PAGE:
Please use this identifier to cite or link to this item: http://hdl.handle.net/20.500.12188/9124
Title: MATERNAL OBESITY AS A PREDICTOR OF UNFAVORABLE PREGNANCY OUTCOME
Authors: Kjaev, Ivo 
Karadjova, Dafina
Daneva Markova, Ana 
Rosa Spasova 
Tanturovski, Mile 
Jovanova, Silvana 
Keywords: BMI
pregnancy
cesarean section
hypertension
prematurity
Issue Date: 2017
Publisher: Македонско лекарско друштво = Macedonia Medical Association
Journal: Македонски медицински преглед = Macedonian Medical Review
Abstract: Introduction: Obesity is a growing concern worldwide. Maternal obesity has significant health implications, contributing to increased morbidity for mother and baby. Body mass index (BMI) is a simple index of weight-for-height that is commonly used to classify overweight and obesity in adults. Aim. The aim of the study was to show a correlation between BMI, delivery mode, hypertension, and prematurity. Methods. The study was done at the University Clinic for Gynecology and Obstetrics. It was a case-control observational prospective study, in which 63 pregnant women were evaluated. According to BMI pregnant women were divided into 3 groups: normal, overweight, and obese. Women were recruited in the 28th gestational weeks and were followed until they delivered. Of interest were: hypertensive disorders in pregnancy, delivery mode, prematurity, Apgar score, and newborns weight. Results. We found that increased BMI has a strong association with hypertensive disorders in pregnancy, prematurity as well as with an increased Cesarean section. We found that more than 76% of obese patients (BMI>30 kg/m2 ) were delivered with a cesarean section, median gestational age at delivery was 35.0 gestational weeks and hypertension in pregnancy was seen in 71% of these patients. Conclusion. Maternal BMI shows strong associations with pregnancy complications and outcomes. Preventive strategies have to be introduced to reduce obesity and improve perinatal outcomes for both mother and baby.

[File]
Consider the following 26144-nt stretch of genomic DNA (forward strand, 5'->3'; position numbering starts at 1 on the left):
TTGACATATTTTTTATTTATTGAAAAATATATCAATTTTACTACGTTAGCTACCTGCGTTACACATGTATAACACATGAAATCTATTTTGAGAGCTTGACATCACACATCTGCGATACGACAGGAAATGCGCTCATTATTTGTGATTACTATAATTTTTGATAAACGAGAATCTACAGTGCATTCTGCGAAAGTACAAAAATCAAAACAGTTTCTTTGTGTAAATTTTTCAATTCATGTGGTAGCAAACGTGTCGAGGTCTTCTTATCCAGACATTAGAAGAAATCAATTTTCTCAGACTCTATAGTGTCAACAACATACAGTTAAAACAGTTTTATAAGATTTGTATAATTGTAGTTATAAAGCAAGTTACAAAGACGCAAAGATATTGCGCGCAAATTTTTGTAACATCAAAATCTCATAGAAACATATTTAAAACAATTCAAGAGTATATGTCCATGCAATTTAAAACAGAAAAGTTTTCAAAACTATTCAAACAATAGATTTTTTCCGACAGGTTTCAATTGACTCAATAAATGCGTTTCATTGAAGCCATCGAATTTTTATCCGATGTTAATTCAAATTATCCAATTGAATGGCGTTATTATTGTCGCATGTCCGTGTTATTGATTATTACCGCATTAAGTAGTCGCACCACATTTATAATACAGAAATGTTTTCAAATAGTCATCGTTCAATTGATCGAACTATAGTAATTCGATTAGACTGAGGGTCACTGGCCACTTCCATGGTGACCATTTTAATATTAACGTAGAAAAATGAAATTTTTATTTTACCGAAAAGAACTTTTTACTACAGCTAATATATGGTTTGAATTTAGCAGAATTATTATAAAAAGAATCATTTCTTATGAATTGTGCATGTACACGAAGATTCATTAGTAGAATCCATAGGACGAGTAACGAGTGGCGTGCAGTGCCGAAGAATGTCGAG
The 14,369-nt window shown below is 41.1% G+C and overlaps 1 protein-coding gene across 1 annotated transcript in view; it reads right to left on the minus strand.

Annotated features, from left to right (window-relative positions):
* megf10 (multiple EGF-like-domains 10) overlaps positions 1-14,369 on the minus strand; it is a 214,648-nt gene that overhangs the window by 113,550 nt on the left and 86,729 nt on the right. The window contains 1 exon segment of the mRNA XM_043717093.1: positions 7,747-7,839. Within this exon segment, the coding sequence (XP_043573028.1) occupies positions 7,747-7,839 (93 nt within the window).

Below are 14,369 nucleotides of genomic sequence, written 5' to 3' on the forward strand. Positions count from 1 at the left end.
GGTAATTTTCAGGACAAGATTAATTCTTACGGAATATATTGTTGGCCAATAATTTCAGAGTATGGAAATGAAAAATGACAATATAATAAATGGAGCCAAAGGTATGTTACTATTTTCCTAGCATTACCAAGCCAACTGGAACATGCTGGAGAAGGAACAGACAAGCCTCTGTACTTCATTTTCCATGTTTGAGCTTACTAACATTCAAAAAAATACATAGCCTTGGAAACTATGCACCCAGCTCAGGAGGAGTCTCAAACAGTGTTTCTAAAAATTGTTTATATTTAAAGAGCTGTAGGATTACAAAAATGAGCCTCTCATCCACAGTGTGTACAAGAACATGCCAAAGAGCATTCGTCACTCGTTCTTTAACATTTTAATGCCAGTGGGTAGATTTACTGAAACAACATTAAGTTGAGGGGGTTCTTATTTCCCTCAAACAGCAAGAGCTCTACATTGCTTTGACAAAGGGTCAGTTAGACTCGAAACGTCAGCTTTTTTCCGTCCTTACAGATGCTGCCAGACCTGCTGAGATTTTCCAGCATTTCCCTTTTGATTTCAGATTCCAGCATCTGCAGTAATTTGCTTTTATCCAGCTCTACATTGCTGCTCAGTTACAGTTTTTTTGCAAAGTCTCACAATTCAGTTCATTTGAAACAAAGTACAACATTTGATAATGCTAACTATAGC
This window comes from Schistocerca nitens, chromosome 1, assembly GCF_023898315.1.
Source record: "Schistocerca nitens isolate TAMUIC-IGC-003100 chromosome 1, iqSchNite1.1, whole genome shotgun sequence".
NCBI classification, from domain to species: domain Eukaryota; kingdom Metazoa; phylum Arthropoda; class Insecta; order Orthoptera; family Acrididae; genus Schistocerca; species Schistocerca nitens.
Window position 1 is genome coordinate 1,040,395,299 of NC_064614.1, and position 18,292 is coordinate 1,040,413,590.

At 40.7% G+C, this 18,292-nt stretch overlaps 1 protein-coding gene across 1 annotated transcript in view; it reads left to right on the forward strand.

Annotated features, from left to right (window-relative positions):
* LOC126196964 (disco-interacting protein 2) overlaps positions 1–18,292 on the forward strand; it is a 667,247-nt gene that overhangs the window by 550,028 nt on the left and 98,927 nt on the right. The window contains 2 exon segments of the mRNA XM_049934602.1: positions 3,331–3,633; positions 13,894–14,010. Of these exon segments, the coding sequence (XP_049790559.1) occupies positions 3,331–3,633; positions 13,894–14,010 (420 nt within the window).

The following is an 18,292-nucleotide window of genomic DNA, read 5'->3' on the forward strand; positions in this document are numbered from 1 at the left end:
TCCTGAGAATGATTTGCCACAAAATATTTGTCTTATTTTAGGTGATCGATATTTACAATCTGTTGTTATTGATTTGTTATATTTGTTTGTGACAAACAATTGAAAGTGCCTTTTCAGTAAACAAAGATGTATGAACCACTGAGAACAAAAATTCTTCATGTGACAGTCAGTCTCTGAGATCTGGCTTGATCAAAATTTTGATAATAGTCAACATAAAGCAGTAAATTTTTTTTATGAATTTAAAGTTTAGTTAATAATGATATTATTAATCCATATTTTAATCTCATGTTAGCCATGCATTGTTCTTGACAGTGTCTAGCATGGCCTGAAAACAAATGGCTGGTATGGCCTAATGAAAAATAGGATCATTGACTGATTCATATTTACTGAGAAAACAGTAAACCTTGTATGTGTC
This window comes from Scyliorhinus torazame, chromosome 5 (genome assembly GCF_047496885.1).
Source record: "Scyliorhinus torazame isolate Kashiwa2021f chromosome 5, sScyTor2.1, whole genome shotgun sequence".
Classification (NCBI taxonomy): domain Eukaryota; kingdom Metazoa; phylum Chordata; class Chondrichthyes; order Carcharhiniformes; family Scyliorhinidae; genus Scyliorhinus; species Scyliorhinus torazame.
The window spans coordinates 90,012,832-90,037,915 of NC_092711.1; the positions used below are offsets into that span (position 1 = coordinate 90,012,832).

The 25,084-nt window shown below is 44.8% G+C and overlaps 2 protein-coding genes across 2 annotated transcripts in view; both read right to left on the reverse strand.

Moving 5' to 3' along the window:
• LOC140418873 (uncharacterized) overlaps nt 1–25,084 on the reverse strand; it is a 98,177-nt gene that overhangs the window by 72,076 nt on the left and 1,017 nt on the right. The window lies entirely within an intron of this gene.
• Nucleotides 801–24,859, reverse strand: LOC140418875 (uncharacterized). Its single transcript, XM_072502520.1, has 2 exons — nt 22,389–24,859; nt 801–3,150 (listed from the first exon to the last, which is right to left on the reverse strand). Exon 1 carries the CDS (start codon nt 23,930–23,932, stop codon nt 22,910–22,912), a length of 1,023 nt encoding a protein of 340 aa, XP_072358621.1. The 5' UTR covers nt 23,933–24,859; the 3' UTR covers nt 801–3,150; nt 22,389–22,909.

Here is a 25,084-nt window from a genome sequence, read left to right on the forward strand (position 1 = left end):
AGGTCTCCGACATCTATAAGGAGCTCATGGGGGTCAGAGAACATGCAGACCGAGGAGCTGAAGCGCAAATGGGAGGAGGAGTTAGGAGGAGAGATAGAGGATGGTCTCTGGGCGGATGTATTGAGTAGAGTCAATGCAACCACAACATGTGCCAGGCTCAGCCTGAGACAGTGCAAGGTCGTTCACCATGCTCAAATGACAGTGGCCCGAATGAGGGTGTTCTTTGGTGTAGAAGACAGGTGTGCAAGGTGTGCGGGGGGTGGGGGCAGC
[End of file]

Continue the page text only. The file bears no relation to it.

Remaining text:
URI: http://hdl.handle.net/20.500.12188/9124
ISSN: 0025-1097
Appears in Collections:Faculty of Medicine: Journal Articles

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